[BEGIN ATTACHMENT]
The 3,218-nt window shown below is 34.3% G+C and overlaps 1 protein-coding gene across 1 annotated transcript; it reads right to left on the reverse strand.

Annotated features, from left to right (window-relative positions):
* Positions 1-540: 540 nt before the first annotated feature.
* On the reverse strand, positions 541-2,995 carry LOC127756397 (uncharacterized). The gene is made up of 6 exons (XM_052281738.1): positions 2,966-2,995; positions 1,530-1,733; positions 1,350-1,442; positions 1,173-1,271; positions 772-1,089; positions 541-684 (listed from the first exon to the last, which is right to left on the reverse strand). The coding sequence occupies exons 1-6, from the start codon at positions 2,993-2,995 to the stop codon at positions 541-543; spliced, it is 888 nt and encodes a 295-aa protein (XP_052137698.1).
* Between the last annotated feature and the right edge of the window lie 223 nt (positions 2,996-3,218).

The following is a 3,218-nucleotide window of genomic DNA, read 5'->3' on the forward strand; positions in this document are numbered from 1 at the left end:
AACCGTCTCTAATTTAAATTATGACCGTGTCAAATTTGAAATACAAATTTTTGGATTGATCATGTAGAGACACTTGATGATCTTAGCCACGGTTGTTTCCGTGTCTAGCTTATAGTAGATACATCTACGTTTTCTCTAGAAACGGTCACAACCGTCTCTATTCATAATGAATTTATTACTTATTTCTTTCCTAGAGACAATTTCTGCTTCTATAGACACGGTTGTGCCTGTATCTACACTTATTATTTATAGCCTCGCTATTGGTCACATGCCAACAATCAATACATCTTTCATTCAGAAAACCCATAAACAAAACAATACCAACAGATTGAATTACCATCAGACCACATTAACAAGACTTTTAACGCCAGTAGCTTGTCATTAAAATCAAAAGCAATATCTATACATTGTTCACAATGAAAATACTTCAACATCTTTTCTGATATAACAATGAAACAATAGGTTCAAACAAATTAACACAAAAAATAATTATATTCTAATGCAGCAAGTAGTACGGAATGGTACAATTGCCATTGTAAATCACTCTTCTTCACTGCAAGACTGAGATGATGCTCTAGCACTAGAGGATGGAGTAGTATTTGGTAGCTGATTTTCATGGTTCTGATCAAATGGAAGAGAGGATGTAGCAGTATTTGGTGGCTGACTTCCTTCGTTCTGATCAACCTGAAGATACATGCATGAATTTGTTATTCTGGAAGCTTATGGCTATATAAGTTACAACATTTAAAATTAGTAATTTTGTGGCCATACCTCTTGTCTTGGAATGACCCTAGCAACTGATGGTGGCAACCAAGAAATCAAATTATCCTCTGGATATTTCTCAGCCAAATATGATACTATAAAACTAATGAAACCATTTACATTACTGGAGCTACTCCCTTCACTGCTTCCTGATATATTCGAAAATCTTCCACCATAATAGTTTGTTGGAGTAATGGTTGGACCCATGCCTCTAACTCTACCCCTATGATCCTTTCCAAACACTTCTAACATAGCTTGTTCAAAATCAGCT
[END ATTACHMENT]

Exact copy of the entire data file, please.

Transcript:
The 3,218-nt window shown below is 34.3% G+C and overlaps 1 protein-coding gene across 1 annotated transcript; it reads right to left on the reverse strand.

Annotated features, from left to right (window-relative positions):
* Positions 1-540: 540 nt before the first annotated feature.
* On the reverse strand, positions 541-2,995 carry LOC127756397 (uncharacterized). The gene is made up of 6 exons (XM_052281738.1): positions 2,966-2,995; positions 1,530-1,733; positions 1,350-1,442; positions 1,173-1,271; positions 772-1,089; positions 541-684 (listed from the first exon to the last, which is right to left on the reverse strand). The coding sequence occupies exons 1-6, from the start codon at positions 2,993-2,995 to the stop codon at positions 541-543; spliced, it is 888 nt and encodes a 295-aa protein (XP_052137698.1).
* Between the last annotated feature and the right edge of the window lie 223 nt (positions 2,996-3,218).

The following is a 3,218-nucleotide window of genomic DNA, read 5'->3' on the forward strand; positions in this document are numbered from 1 at the left end:
AACCGTCTCTAATTTAAATTATGACCGTGTCAAATTTGAAATACAAATTTTTGGATTGATCATGTAGAGACACTTGATGATCTTAGCCACGGTTGTTTCCGTGTCTAGCTTATAGTAGATACATCTACGTTTTCTCTAGAAACGGTCACAACCGTCTCTATTCATAATGAATTTATTACTTATTTCTTTCCTAGAGACAATTTCTGCTTCTATAGACACGGTTGTGCCTGTATCTACACTTATTATTTATAGCCTCGCTATTGGTCACATGCCAACAATCAATACATCTTTCATTCAGAAAACCCATAAACAAAACAATACCAACAGATTGAATTACCATCAGACCACATTAACAAGACTTTTAACGCCAGTAGCTTGTCATTAAAATCAAAAGCAATATCTATACATTGTTCACAATGAAAATACTTCAACATCTTTTCTGATATAACAATGAAACAATAGGTTCAAACAAATTAACACAAAAAATAATTATATTCTAATGCAGCAAGTAGTACGGAATGGTACAATTGCCATTGTAAATCACTCTTCTTCACTGCAAGACTGAGATGATGCTCTAGCACTAGAGGATGGAGTAGTATTTGGTAGCTGATTTTCATGGTTCTGATCAAATGGAAGAGAGGATGTAGCAGTATTTGGTGGCTGACTTCCTTCGTTCTGATCAACCTGAAGATACATGCATGAATTTGTTATTCTGGAAGCTTATGGCTATATAAGTTACAACATTTAAAATTAGTAATTTTGTGGCCATACCTCTTGTCTTGGAATGACCCTAGCAACTGATGGTGGCAACCAAGAAATCAAATTATCCTCTGGATATTTCTCAGCCAAATATGATACTATAAAACTAATGAAACCATTTACATTACTGGAGCTACTCCCTTCACTGCTTCCTGATATATTCGAAAATCTTCCACCATAATAGTTTGTTGGAGTAATGGTTGGACCCATGCCTCTAACTCTACCCCTATGATCCTTTCCAAACACTTCTAACATAGCTTGTTCAAAATCAGCT